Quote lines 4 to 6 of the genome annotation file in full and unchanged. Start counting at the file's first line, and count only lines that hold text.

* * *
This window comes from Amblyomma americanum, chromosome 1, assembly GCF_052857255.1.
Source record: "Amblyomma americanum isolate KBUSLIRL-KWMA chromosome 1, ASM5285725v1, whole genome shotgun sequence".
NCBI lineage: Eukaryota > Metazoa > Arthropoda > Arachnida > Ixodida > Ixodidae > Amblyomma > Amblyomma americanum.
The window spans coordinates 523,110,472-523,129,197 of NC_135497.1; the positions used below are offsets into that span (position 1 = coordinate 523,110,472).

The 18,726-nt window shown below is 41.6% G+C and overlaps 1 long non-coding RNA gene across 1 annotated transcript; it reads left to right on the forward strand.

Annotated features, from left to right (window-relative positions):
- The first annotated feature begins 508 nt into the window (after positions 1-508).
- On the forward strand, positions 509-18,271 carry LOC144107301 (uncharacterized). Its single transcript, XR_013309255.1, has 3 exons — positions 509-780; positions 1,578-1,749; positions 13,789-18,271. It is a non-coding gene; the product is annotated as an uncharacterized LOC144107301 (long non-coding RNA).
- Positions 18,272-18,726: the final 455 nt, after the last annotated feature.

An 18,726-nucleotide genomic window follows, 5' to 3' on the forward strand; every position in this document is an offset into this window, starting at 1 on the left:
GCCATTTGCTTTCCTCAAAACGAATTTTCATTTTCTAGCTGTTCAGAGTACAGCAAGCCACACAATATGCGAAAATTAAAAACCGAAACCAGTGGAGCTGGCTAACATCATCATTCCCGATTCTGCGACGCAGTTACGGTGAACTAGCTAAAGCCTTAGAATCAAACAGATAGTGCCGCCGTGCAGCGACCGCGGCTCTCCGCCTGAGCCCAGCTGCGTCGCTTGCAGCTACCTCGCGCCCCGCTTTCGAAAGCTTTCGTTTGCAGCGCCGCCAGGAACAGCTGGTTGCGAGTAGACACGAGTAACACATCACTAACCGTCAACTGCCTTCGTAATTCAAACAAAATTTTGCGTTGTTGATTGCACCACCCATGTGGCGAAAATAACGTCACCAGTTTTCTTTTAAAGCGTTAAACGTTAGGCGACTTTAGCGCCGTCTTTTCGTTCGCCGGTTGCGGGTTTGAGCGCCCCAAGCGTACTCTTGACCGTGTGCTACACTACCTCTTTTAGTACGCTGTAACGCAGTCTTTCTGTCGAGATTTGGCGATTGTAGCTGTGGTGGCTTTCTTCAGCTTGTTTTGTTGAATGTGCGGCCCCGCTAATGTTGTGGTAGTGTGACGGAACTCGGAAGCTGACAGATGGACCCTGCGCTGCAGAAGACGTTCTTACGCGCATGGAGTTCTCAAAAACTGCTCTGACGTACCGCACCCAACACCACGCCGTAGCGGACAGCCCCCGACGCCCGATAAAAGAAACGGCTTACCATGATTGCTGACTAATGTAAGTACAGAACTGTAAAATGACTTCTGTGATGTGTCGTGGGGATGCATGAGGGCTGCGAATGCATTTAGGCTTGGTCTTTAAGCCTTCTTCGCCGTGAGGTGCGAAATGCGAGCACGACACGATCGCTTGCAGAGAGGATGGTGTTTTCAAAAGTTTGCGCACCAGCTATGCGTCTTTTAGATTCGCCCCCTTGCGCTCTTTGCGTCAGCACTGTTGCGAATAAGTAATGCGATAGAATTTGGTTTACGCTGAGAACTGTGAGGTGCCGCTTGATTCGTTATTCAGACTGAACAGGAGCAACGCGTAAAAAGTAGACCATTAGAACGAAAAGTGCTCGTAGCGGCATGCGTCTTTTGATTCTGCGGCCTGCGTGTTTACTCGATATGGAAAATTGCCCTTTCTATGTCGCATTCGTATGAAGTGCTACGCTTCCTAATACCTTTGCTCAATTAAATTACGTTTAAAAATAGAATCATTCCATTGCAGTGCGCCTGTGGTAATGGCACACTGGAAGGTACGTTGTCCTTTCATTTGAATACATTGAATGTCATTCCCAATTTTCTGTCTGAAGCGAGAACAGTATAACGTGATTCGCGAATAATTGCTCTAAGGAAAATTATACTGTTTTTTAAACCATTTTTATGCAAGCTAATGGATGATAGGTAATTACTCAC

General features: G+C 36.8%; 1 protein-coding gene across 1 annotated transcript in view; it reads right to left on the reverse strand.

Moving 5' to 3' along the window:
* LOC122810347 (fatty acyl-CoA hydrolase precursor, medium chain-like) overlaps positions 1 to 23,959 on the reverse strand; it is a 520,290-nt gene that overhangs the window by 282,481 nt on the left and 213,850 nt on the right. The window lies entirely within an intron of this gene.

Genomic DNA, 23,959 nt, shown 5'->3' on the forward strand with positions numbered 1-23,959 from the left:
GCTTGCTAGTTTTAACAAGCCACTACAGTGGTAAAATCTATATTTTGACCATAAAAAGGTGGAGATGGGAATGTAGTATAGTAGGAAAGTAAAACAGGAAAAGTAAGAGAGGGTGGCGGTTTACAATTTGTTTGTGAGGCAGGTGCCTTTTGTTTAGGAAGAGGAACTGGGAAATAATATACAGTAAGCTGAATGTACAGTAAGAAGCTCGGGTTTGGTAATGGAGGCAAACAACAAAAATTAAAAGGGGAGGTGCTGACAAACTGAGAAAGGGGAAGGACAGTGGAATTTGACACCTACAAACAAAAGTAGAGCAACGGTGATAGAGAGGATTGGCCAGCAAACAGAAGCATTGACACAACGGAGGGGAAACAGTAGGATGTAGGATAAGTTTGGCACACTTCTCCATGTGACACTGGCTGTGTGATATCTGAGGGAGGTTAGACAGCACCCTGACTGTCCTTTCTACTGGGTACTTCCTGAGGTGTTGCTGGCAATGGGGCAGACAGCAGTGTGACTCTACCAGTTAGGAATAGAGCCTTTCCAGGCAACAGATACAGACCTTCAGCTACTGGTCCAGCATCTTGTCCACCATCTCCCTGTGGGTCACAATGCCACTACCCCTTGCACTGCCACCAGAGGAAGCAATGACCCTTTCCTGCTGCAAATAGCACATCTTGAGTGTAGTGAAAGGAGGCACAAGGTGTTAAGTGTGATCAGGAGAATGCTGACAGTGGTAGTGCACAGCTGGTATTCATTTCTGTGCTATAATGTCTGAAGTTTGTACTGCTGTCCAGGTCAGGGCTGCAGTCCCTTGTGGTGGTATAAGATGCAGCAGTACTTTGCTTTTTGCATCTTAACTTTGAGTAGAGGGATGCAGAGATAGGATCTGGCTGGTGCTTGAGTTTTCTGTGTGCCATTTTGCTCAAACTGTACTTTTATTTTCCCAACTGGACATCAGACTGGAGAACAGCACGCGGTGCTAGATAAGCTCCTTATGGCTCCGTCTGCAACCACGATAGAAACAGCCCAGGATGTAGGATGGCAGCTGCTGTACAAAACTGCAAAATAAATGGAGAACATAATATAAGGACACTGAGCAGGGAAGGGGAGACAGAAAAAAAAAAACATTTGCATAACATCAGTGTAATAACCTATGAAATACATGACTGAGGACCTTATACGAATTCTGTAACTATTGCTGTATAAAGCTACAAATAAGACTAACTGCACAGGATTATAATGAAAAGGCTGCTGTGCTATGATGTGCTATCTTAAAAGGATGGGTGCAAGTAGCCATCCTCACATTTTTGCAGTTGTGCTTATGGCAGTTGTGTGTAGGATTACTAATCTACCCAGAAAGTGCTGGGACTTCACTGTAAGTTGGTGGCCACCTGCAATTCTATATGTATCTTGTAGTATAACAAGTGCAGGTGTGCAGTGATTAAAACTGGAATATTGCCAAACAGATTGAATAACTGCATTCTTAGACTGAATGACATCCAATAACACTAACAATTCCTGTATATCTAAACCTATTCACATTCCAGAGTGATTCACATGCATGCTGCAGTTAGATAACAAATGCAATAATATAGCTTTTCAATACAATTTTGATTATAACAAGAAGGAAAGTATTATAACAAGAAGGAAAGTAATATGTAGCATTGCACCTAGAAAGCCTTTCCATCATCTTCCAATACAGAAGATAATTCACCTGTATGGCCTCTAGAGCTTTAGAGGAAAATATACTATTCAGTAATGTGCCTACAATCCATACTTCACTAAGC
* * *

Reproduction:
The window spans coordinates 523,110,472-523,129,197 of NC_135497.1; the positions used below are offsets into that span (position 1 = coordinate 523,110,472).

The 18,726-nt window shown below is 41.6% G+C and overlaps 1 long non-coding RNA gene across 1 annotated transcript; it reads left to right on the forward strand.

Annotated features, from left to right (window-relative positions):